Nurses Spearhead Effort to Educate Russian Caregivers

After attending a Neonatal Resuscitation Program (NRP) class held at Hillcrest Hospital, Vladimir Burdjalov, MD, a member of the hospital’s neonatology department, approached the instructor, Tina DiFiore, CNP, a clinical nurse specialist in the neonatal ICU. He shared how lucky the hospital was to have the class and simulation mannequins on which to practice. He added that in his home country of Russia, many infants die because healthcare professionals do not know neonatal resuscitation techniques.

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“As I walked across the street to the hospital from the training lab, I thought, ‘This is awful!’” remembers DiFiore. “Then I wondered if there was something we could do. Cleveland Clinic’s vision is to be the global leader in nursing practice.” DiFiore sought out the help of Sue Dreck, RN, who coordinates the NRP class as well as the S.T.A.B.L.E. program focused on early transitional care of ill infants. They searched the internet and discovered there aren’t many countries that offer programs similar to the NRP, which is jointly sponsored by the American Academy of Pediatrics and the American Heart Association.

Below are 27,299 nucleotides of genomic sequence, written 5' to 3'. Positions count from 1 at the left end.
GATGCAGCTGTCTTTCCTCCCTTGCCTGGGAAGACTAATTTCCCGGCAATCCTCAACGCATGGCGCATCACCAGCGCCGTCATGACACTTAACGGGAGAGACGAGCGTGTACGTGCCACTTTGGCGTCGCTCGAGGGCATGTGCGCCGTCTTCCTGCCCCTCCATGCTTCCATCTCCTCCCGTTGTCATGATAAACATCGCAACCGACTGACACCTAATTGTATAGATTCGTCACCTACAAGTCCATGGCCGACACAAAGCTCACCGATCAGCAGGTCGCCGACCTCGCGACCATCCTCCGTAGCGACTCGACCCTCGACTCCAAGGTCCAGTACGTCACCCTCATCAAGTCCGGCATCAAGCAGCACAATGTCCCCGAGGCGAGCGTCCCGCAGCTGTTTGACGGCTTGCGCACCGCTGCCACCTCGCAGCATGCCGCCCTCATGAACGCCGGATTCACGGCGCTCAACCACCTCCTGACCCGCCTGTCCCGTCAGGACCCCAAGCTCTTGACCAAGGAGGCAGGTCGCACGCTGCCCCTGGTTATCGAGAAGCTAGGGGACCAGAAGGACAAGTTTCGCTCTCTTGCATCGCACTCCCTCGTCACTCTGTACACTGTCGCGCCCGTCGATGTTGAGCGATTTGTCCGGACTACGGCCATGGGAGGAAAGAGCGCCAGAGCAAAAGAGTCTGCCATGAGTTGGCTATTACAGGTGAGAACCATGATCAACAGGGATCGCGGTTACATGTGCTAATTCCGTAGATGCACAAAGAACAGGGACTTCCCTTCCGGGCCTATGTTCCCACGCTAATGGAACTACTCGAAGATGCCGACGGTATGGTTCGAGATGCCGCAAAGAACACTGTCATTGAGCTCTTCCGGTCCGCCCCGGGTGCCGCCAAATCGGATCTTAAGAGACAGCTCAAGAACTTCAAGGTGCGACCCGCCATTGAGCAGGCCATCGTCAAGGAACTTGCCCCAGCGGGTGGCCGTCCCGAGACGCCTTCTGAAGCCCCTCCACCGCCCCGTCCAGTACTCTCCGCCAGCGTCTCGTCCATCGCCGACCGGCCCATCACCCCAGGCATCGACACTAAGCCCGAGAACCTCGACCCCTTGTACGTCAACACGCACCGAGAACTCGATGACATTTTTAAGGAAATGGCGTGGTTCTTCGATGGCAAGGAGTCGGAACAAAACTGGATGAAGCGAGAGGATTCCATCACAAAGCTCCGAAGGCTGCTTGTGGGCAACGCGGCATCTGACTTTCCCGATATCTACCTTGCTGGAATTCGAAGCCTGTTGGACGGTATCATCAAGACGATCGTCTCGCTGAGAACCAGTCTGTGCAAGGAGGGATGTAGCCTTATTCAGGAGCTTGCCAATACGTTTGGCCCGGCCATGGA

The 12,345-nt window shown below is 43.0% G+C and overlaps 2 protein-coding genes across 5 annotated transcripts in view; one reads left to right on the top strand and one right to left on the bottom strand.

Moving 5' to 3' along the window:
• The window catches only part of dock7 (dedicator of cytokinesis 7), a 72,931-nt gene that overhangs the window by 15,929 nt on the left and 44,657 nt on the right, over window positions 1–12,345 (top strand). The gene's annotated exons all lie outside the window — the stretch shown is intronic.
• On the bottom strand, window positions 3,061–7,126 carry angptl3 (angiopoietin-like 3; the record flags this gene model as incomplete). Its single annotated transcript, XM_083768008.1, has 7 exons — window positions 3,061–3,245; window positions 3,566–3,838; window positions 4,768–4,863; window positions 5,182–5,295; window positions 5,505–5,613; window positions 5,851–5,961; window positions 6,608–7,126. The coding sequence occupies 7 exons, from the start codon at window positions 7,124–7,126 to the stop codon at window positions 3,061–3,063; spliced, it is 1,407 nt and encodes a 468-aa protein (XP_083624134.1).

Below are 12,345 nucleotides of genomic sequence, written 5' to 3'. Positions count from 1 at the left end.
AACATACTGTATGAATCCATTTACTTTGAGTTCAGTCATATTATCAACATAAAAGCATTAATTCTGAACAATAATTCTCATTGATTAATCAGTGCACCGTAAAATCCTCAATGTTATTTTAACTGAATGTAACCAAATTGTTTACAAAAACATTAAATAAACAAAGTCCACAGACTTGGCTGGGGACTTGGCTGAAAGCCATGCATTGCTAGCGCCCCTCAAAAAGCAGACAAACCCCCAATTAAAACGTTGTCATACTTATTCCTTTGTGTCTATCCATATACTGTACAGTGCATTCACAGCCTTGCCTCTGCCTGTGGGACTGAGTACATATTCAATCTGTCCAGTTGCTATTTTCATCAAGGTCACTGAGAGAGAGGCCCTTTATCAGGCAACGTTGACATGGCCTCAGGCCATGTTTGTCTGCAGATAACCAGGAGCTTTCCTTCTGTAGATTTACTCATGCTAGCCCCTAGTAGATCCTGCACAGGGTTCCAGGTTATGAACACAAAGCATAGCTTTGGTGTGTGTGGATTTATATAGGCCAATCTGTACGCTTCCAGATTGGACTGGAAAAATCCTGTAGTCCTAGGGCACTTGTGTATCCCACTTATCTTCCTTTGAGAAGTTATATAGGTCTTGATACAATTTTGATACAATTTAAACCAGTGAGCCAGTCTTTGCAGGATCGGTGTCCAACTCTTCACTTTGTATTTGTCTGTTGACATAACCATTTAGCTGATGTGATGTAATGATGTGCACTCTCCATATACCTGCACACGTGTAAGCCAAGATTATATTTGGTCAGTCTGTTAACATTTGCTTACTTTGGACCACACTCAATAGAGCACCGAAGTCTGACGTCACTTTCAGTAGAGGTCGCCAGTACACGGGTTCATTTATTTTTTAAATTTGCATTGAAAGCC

The two nurses approached Dr. Burdjalov, asking how they could help healthcare providers in Russia learn about neonatal resuscitation. He contacted a local service organization, which told him about an area in Siberia with no newborn specialists. DiFiore and Dreck began collecting and sending old nursing and physician textbooks and new NRP textbooks to the Siberian hospital. Then they took it a step further: The nurses secured funds to invite two Russian doctors to Cleveland last fall to participate in NRP classes and learn other techniques for caring for sick newborns, such as using a ventilator. One of the physicians visited Cleveland Clinic, while the other trained at MetroHealth as part of a joint fellowship program with that Cleveland-based hospital.

The physician who visited Hillcrest Hospital now serves as an NRP instructor at his own hospital, where he has trained two nurses and another family practice physician. In addition, he went home with a simulation mannequin donated by Dreck and a ventilator provided by MedWish International. Earlier this year, a nurse and physician from Hillcrest’s pediatric respiratory therapy department traveled to Siberia to teach caregivers there simple techniques, such as how to take the temperature of a newborn.

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DiFiore is gratified to know that she and her peers are helping healthcare providers and babies around the world. “When I started nursing 25 years ago it was all about our little hospital,” she says. “Then we became part of a health system [Cleveland Clinic] that is growing larger and larger. We are a global society: We have to spread knowledge.”